There it was, just sitting at the top of my inbox in bold letters, another cancer email. The subject line on this one read “World Cancer Day Celebration.” Without taking time to read the email in its entirety, I quickly deleted it. I didn’t want to read anything else related to cancer. I was sick of cancer. I was tired of hearing about it, reading about it and seeing cancer-related items. Pink was not my signature color, in fact, I hated pink. How did they get my email address, anyway? I hadn’t signed up for anything regarding World Cancer Day. I wondered if, somewhere out there in internet land, there might be a huge database where solicitors gleaned information on cancer victims because lately, my inbox had been flooded with cancer-related emails. When they first started coming, I read every single one. I thought there might have been some important information I needed to know, but as they kept coming, I started sending them to a junk folder. I couldn’t handle all that information. It was too much. It was information overload. I didn’t need it and I didn’t want it. That email shouldn’t have frustrated me, but it did.
For the past couple of years, I’d been trying to shake the stigma of breast cancer. It had attached to me like an angry puppy with sharp teeth sunk deep into the skin around my ankle. No matter how much I’d wiggle and shake to dislodge the angry mutt, he wouldn’t let go. It seemed I was stuck with him for the rest of my life whether I wanted to be or not. It didn’t seem fair and I certainly didn’t like being defined by a disease but I was stuck with it.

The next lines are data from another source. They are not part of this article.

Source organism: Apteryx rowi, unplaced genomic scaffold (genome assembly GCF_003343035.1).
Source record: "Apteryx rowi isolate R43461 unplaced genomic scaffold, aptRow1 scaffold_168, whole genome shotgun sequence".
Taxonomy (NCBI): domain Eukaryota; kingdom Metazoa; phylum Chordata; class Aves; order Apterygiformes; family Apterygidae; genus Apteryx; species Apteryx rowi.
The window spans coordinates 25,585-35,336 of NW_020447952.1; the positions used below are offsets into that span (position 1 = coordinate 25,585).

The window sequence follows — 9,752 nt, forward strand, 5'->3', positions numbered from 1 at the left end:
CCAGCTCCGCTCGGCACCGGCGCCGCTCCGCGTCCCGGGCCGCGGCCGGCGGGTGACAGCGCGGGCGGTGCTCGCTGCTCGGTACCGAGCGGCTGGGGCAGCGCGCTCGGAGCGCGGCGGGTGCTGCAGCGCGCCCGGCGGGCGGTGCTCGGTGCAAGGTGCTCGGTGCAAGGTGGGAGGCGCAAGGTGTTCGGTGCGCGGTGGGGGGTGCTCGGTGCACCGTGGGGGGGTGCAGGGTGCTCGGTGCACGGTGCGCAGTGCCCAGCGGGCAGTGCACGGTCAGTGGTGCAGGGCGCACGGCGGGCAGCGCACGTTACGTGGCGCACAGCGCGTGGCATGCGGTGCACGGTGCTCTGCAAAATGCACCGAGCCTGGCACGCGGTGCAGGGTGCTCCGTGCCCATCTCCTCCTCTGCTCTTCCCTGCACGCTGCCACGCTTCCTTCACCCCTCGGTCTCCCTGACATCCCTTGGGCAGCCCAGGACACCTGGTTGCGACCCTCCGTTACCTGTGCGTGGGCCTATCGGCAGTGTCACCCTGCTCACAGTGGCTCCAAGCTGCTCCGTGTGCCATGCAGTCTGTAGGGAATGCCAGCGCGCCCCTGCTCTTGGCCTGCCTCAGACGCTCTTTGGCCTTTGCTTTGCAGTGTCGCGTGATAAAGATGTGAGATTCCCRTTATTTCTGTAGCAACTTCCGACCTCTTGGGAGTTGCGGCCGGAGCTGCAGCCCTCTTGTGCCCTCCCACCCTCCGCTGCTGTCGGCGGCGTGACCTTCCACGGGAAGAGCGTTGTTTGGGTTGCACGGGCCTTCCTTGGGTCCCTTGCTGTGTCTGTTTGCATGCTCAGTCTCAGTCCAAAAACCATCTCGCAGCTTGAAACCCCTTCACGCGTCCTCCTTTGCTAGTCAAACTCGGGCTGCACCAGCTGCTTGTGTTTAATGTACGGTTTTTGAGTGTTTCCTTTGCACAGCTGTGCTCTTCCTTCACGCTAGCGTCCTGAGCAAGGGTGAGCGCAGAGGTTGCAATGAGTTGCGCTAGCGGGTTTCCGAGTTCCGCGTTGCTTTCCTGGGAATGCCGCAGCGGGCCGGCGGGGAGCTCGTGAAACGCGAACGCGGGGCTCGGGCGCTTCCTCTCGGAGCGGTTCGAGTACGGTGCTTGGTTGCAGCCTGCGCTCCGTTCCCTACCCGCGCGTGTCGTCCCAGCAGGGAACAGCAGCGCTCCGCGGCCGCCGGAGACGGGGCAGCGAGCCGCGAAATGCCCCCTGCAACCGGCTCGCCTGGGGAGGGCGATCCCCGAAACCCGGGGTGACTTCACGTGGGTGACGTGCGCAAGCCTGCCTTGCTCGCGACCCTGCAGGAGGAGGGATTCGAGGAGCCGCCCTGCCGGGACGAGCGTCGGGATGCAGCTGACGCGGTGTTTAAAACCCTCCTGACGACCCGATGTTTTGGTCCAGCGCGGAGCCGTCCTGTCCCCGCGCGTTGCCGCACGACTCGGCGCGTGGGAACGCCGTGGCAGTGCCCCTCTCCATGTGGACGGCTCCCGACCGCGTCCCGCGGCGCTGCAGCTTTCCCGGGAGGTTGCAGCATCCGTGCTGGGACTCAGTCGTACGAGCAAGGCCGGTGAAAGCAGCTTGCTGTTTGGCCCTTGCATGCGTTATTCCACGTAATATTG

The first year of my diagnosis, family and friends thought they were doing me a favor by sending me breast cancer scarves and bracelets. The novelty of their thoughtfulness was cute in the beginning, but quickly became antagonistic. As my drawers filled with cancer-related jewelry and clothing, I began to stress. I felt like cancer was taking over. I felt it growing larger and larger and felt myself shrinking. Of course, they meant well, but they just didn’t understand.
Last year, I politely let my loved ones know I didn’t want any more cancer paraphernalia. I told them I had enough. I didn’t want to hurt anyone’s feelings but I needed to stop the madness. It felt good to say no. Without their knowledge, I gathered up all the pink ribbon doodads and carted them off to a local donation center. I knew someone else could make better use of them than I could. It’s a good thing to share anyway, right?
I’m tired of cancer. When did I give it permission to consume my life? It would be nice if I could simply opt out of cancer, just like those unsolicited credit card offers I get in the mail. They’re nice enough to provide an 800 number I can call to refuse the offer. At least they’re a teeny bit considerate. Not so with cancer. It comes busting through the door with guns blazing and wreaks havoc on an unsuspecting life.
So where do I go to sign up to cancel my subscription to breast cancer? Is there a cardboard mailer I can fill out and send away? Can I cry, kick, scream and whine requesting a do over? Will yelling out “no fair” make a difference? And even if cancer allowed me to have a voice, would my voice be heard?
Cancer, please don’t bother me anymore. I don’t want your emails filling up my inbox. I’ve read more about you than I’d ever care to admit. You are not my friend, in fact, I’d like to unfriend you now and I would if I could figure out how.
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